In January 2018 the weather was as cold as I’ve ever experienced in Sarasota, Florida. A couple of months prior I had begun photographing the homeless community in Sarasota at foodshare events organized by local activists such as Food Not Bombs. My goal at the time was undefined. I had been struck by the gentleness and humility most of most of the individuals I’d met in the streets and the community was suffering that winter. One woman had frozen to death on the streets over New Years, and I was awestruck by the depth of the loss experienced by her peers. I felt the need to document and capture the depth of the emotion I saw, to find a way to use my lens to humanize these souls, to reinforce the fact that these were people of intrinsic value, worthy of compassion, understanding and help. To that end, I developed some shooting protocols that I felt gave the images a unique impact and resonance and create what I termed an ‘encounter experience’ for a viewer.
I never used a long lens and rarely shot from more than a few feet away from my subjects. I never shot down, always at eye level even if it meant getting down on my belly. I engaged with those I photographed, but kept my energy in check. I didn’t want to see my energy reflected back at me in the images, I wanted authenticity. I strove to capture the essence of each subject as it was presented to me unfiltered and unaffected. As I began getting to know individuals, and photographing them on multiple occasions, they became more comfortable with me and I began to see and capture different aspects of their personalities.
The images I created became known as the Streets of Paradise Project. That January I created a website and began posting online. At the same time, one of the activist volunteers I had approached to help me, Greg Cruz, began to expand his outreach efforts under the Streets of Paradise banner. An organization grew organically from the synthesis of the photography and the grassroots-level outreach. I dropped the word ‘Project’ from the name and a non-profit called Streets of Paradise was formed.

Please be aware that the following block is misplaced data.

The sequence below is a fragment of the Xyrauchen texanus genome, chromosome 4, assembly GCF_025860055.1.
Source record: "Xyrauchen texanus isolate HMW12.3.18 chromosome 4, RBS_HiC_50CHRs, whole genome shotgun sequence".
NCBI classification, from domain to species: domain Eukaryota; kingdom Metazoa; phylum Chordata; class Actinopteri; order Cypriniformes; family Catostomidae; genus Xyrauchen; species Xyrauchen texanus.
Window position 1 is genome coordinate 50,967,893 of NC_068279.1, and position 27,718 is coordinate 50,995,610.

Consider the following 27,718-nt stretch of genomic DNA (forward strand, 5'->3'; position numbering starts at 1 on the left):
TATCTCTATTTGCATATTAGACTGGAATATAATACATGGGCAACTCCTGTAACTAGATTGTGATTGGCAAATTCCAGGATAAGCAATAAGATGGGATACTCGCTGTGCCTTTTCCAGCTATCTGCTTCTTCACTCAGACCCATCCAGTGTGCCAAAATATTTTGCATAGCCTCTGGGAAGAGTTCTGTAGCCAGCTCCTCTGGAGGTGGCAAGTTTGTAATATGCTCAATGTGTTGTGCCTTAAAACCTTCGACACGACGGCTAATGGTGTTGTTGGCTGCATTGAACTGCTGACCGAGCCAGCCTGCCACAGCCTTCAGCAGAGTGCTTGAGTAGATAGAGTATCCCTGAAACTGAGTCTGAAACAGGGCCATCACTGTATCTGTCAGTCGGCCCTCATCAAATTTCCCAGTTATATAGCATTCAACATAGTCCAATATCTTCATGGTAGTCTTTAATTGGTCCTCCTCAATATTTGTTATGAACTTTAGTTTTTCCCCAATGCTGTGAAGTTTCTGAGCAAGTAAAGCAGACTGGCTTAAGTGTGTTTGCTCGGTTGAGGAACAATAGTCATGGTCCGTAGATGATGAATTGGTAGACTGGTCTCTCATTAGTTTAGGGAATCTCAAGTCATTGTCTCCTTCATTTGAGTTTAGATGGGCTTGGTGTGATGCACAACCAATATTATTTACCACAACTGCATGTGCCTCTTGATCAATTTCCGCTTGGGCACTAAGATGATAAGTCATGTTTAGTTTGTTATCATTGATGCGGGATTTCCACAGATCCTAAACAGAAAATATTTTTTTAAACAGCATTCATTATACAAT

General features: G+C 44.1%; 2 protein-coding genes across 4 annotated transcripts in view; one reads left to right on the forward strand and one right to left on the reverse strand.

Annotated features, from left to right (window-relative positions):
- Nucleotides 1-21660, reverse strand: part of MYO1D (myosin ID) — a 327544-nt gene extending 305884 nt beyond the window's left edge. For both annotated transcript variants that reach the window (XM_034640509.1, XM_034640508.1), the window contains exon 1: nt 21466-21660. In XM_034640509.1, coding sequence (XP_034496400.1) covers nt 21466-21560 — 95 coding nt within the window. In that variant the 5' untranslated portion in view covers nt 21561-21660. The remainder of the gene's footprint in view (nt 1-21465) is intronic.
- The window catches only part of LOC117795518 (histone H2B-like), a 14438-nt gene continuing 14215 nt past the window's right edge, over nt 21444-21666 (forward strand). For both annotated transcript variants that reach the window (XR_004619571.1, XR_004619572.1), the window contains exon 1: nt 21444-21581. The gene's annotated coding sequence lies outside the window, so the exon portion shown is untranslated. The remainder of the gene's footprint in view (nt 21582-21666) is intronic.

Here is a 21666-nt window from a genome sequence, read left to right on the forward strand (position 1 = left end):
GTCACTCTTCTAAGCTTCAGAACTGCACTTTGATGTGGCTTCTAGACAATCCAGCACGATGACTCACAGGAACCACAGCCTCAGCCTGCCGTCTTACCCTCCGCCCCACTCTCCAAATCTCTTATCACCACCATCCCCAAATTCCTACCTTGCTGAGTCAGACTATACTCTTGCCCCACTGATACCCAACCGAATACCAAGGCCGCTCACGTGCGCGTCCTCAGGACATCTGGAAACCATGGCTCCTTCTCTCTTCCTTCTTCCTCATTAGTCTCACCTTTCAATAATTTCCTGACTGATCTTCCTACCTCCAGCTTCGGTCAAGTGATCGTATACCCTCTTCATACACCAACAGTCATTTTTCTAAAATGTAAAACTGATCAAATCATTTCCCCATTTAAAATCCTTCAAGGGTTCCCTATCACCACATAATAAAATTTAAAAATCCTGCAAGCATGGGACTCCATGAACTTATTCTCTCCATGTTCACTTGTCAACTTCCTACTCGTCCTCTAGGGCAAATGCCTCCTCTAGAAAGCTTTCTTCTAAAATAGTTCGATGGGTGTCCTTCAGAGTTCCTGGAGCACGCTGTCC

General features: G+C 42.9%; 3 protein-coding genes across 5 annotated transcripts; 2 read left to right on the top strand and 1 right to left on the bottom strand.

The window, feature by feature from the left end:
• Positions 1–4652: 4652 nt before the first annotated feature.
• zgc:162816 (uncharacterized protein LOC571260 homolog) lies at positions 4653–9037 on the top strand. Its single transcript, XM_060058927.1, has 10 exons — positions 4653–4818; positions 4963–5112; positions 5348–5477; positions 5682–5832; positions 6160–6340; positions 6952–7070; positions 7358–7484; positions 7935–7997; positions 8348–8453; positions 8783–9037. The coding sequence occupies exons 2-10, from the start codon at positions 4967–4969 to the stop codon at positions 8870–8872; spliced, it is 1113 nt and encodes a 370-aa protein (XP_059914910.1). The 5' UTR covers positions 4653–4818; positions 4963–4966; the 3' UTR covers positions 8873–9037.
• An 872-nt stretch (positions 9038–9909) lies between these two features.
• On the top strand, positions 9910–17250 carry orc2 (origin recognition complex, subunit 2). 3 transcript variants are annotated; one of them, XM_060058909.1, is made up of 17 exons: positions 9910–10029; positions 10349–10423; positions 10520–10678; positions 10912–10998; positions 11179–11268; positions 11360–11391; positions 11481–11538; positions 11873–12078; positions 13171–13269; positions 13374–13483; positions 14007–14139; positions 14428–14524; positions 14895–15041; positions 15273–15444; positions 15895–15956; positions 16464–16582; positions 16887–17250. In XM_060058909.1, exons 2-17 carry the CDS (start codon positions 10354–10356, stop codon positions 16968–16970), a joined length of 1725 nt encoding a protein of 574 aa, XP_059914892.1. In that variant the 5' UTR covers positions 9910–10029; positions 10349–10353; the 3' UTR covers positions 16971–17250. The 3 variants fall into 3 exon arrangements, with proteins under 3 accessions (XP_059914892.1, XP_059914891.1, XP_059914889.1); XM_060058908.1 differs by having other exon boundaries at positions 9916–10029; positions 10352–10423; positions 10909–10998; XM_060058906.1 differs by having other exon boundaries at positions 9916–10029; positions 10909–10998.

Over the next months the website went viral. The reach was global, literally worldwide. The back-end analytics showed engagement from every continent on earth, and on the ground back home, the outreach effort was growing exponentially. As a direct result of the media attention the photography had garnered, we were approached by the Suncoast Partnership to End Homelessness, the lead agency combating homelessness in Sarasota and Manatee counties, and asked if we would be able to fill need that existed in the homeless crisis response system. In partnership with them, our efforts to feed, clothe and provide basic necessities of life at the street level expanded to include providing furnishings and basic household essentials to those being rehomed by local social service agencies. As the volunteer base expanded and the organization secured warehouse space to stockpile donated items for the rehoming effort it became clear that Streets of Paradise had evolved and transcended the parameters of the original mandate. The homeless outreach had become the core mission, eclipsing the arts and awareness side that I was focused on. As proud as I was of the organization I had founded, I recognized that it was time to move on. In May 2019 I resigned to continue the work as the ‘Homelessness in Focus’ project.
My current goal is to expand the geographic footprint of the work. I recently spent time with the homeless community on the beaches of Key West, and I’m in the midst of a planning a trip to the Arizona-Mexico border to document the migrant community. I had been hoping to build on a body of work I had begun last year in Old Havana, Cuba, but the unfortunately Trump administration pulled the plug on the travel program while I was at sea. I hope to find a way to continue that project.
I would be honored if you take some time to look through the images showcased on this site. Thank you for reading.